Watch – France: Holocaust survivor and women’s rights defender Simone Veil is honored with Pantheon burial
Thousands of people gathered in Paris on Sunday to pay their final respects to Auschwitz survivor and women’s rights icon Simone Veil as she was given the rare honor of burial at the Pantheon a year and a day after she died.
Veil’s death at the age of 89 prompted an outpouring of emotion as she had long been considered one of France’s most popular and trusted public figures.
The Panthéon in the heart of Paris houses the remains of many great French figures, including Voltaire, Victor Hugo and Emile Zola. But Veil is only the fifth woman to be buried there, being laid to rest alongside her husband Antoine, a high-ranking civil servant who died in 2013.
As one of the more than 76,000 Jews deported from France to death camps during World War II, Veil appears on the Wall of Names at the Shoah Memorial, under her maiden name Simone Jacob. So do her father André, her mother Yvonne, her sister Madeleine and her brother Jean. Of the five, only Madeleine and Simone survived the Holocaust, though Madeleine would die in a car crash shortly after the war.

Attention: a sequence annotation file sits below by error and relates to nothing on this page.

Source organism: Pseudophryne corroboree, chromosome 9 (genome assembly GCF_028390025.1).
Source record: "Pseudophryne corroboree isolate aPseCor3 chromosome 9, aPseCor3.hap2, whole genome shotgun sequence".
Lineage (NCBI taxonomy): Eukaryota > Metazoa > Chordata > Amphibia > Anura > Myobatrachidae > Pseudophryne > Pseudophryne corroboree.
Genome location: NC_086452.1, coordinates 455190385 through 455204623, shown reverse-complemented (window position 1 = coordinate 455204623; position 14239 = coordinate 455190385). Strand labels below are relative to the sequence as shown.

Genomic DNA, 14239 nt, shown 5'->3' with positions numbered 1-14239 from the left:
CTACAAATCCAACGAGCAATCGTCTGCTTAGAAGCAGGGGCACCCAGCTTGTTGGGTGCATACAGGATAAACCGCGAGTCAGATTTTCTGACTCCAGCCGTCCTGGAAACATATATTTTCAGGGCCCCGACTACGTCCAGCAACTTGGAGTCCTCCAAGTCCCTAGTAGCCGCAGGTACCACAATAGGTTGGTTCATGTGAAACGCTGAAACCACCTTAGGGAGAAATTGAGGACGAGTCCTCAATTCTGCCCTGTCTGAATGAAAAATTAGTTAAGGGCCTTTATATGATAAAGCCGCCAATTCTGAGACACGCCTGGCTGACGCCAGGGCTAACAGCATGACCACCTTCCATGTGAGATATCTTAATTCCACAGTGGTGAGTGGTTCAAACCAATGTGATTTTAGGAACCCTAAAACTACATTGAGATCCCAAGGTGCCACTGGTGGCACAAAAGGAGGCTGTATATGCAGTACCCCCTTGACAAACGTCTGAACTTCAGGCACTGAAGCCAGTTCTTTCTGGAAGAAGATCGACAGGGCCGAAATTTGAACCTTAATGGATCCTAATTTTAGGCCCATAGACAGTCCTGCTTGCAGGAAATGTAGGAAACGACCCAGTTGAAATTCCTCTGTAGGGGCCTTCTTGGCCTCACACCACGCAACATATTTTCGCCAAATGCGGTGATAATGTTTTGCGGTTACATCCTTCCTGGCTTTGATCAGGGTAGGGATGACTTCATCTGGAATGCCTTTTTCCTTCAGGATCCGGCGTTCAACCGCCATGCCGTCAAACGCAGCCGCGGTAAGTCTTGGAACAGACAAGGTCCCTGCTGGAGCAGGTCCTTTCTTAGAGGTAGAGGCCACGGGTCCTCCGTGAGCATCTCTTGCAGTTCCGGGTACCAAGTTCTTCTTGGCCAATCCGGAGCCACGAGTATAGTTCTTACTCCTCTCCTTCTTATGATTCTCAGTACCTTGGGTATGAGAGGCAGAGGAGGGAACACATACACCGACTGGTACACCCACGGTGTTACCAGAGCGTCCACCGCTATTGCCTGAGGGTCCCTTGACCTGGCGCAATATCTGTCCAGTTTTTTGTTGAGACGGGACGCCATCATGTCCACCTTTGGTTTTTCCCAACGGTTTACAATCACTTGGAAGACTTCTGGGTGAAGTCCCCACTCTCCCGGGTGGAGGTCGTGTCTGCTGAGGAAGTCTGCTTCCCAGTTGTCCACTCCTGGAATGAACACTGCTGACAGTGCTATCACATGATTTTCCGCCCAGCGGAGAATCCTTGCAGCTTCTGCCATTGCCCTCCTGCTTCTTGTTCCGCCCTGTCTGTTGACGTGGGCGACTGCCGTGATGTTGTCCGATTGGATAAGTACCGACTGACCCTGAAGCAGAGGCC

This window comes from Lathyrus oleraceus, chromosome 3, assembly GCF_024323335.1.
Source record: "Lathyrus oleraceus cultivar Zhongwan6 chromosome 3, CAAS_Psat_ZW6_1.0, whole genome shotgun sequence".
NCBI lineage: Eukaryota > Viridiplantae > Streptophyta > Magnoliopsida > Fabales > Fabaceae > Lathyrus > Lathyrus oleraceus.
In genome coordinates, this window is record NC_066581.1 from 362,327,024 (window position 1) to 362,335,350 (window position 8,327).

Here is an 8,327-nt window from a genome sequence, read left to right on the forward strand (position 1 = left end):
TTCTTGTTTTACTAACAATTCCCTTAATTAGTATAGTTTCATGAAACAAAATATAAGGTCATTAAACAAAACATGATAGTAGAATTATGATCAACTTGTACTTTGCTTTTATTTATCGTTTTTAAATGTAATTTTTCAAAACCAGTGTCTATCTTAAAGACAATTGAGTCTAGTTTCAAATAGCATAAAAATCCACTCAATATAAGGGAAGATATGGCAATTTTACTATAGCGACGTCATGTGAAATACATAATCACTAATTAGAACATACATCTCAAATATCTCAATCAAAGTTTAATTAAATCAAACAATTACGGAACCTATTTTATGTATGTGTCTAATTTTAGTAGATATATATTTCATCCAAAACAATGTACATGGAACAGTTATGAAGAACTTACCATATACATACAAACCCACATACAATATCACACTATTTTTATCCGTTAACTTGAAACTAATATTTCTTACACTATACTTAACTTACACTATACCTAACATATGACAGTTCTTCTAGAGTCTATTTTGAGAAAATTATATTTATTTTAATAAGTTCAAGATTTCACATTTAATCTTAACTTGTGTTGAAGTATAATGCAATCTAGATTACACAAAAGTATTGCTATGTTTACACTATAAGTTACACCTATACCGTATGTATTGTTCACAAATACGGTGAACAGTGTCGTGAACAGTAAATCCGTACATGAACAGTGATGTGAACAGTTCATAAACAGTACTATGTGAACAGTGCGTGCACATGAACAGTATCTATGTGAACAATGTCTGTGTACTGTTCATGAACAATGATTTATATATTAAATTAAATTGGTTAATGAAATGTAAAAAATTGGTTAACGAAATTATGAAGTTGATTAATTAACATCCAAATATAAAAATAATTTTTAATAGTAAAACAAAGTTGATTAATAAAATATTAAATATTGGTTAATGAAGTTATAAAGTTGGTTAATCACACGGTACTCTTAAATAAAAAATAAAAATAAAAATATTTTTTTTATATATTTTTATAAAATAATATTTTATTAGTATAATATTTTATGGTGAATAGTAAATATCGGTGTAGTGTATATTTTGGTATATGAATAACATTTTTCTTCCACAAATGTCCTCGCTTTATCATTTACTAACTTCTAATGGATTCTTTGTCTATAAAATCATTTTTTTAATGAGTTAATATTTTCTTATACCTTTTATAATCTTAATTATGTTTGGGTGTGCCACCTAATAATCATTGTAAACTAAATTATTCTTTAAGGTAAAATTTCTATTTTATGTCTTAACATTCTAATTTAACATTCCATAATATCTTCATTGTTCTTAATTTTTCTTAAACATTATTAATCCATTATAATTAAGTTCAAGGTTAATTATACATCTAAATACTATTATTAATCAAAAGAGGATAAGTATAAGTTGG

In France, Veil is best remembered as a tireless crusader for women’s rights.
Her successes included pushing for gender parity in matters of parental control and adoption rights. But her defining achievement, secured as health minister in 1975, was the law legalising abortion in France, which she pushed through a parliament composed almost exclusively of men, withstanding a deluge of sexist and anti-Semitic abuse.
“France loves Simone Veil and loves her for her struggles,” said French President Emmanuel Macron in a speech marking her induction into the Paris mausoleum.
“We wanted Simone Veil to enter the Panthéon without waiting for generations to pass so that her battles, her dignity and her hope remain a compass in these troubled times,” Macron said, adding that the memory of all those who were deported on racial grounds during the war would enter the mausoleum with her.
Among them was Ginette Kolinka, who met and befriended Veil in the horror of Auschwitz.
“She represents all the people who were deported, particularly those who didn’t make it back,” Kolinka said.
The Jewish people will forever remember her. May her memory be a blessing.